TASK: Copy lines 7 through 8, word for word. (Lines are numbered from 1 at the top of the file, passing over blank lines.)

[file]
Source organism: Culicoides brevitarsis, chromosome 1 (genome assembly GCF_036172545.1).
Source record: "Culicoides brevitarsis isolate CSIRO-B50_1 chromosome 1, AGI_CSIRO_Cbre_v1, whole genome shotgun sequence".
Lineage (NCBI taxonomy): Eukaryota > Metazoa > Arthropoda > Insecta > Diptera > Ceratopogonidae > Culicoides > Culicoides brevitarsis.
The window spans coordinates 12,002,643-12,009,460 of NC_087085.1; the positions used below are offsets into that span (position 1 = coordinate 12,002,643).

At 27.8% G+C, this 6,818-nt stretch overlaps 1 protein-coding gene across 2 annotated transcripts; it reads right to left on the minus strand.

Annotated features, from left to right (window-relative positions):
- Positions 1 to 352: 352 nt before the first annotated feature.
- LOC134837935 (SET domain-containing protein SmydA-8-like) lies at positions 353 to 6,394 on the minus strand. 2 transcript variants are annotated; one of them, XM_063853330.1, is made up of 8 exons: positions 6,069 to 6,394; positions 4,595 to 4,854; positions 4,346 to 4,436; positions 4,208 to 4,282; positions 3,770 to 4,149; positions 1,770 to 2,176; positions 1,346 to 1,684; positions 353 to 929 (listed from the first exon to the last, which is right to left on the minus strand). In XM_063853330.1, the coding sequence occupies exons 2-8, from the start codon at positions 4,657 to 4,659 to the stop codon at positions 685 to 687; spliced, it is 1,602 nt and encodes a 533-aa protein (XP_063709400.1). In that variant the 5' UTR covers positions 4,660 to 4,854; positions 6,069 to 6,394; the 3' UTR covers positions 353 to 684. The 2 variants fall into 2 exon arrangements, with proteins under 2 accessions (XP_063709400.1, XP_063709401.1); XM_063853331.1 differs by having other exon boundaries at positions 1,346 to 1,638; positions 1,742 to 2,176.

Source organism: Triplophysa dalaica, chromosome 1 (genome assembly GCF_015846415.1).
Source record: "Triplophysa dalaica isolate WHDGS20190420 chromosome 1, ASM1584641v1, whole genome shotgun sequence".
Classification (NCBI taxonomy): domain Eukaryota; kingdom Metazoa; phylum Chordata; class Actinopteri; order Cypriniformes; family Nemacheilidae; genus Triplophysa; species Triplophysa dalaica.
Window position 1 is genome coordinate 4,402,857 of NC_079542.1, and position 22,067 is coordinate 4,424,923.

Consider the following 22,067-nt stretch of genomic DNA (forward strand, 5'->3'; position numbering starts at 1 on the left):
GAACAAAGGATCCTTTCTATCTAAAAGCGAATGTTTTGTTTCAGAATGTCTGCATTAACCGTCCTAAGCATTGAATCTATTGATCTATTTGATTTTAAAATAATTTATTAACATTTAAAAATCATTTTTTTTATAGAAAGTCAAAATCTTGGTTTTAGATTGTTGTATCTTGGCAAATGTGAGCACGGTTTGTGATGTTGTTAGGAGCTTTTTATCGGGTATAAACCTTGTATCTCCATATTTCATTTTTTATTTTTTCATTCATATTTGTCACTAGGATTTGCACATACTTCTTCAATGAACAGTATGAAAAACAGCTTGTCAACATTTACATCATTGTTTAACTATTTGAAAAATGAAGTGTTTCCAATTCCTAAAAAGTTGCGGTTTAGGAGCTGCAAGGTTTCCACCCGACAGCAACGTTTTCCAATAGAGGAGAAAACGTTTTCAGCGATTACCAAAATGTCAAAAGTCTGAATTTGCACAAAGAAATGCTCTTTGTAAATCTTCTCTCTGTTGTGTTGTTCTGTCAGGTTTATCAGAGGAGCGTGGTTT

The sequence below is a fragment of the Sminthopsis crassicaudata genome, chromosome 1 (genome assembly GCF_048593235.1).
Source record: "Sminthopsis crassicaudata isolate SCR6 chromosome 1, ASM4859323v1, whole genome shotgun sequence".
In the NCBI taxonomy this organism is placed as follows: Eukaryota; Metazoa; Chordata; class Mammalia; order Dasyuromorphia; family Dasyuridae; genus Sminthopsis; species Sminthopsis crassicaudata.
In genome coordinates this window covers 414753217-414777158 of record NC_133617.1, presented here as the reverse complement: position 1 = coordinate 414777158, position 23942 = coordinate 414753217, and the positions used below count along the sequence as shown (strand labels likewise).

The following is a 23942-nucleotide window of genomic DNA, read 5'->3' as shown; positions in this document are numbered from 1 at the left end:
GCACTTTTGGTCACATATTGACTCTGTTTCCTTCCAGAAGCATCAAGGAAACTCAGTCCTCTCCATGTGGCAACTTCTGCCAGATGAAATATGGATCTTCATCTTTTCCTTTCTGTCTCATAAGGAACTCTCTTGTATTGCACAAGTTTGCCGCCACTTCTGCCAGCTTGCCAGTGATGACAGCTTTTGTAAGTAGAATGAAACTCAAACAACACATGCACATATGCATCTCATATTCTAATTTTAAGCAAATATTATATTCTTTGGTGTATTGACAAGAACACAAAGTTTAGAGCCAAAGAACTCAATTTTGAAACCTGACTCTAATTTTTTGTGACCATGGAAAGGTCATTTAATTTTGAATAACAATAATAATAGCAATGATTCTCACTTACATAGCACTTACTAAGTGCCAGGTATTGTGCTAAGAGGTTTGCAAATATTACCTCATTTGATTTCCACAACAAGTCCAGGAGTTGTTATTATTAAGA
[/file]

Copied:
- Positions 1 to 352: 352 nt before the first annotated feature.
- LOC134837935 (SET domain-containing protein SmydA-8-like) lies at positions 353 to 6,394 on the minus strand. 2 transcript variants are annotated; one of them, XM_063853330.1, is made up of 8 exons: positions 6,069 to 6,394; positions 4,595 to 4,854; positions 4,346 to 4,436; positions 4,208 to 4,282; positions 3,770 to 4,149; positions 1,770 to 2,176; positions 1,346 to 1,684; positions 353 to 929 (listed from the first exon to the last, which is right to left on the minus strand). In XM_063853330.1, the coding sequence occupies exons 2-8, from the start codon at positions 4,657 to 4,659 to the stop codon at positions 685 to 687; spliced, it is 1,602 nt and encodes a 533-aa protein (XP_063709400.1). In that variant the 5' UTR covers positions 4,660 to 4,854; positions 6,069 to 6,394; the 3' UTR covers positions 353 to 684. The 2 variants fall into 2 exon arrangements, with proteins under 2 accessions (XP_063709400.1, XP_063709401.1); XM_063853331.1 differs by having other exon boundaries at positions 1,346 to 1,638; positions 1,742 to 2,176.